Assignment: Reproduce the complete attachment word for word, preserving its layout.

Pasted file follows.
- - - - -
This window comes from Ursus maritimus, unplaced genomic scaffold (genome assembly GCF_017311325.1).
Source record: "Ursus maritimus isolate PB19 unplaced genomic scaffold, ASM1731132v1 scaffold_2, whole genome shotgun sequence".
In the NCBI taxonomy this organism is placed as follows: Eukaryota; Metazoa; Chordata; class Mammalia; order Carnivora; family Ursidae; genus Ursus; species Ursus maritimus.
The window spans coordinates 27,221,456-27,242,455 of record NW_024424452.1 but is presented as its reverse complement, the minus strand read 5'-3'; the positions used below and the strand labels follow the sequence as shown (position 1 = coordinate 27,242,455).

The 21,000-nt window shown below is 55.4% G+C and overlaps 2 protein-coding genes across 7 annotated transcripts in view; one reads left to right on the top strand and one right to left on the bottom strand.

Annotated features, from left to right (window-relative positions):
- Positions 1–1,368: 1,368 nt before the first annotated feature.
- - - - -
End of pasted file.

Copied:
This window comes from Ursus maritimus, unplaced genomic scaffold (genome assembly GCF_017311325.1).
Source record: "Ursus maritimus isolate PB19 unplaced genomic scaffold, ASM1731132v1 scaffold_2, whole genome shotgun sequence".
In the NCBI taxonomy this organism is placed as follows: Eukaryota; Metazoa; Chordata; class Mammalia; order Carnivora; family Ursidae; genus Ursus; species Ursus maritimus.
The window spans coordinates 27,221,456-27,242,455 of record NW_024424452.1 but is presented as its reverse complement, the minus strand read 5'-3'; the positions used below and the strand labels follow the sequence as shown (position 1 = coordinate 27,242,455).

The 21,000-nt window shown below is 55.4% G+C and overlaps 2 protein-coding genes across 7 annotated transcripts in view; one reads left to right on the top strand and one right to left on the bottom strand.

Annotated features, from left to right (window-relative positions):
- Positions 1–1,368: 1,368 nt before the first annotated feature.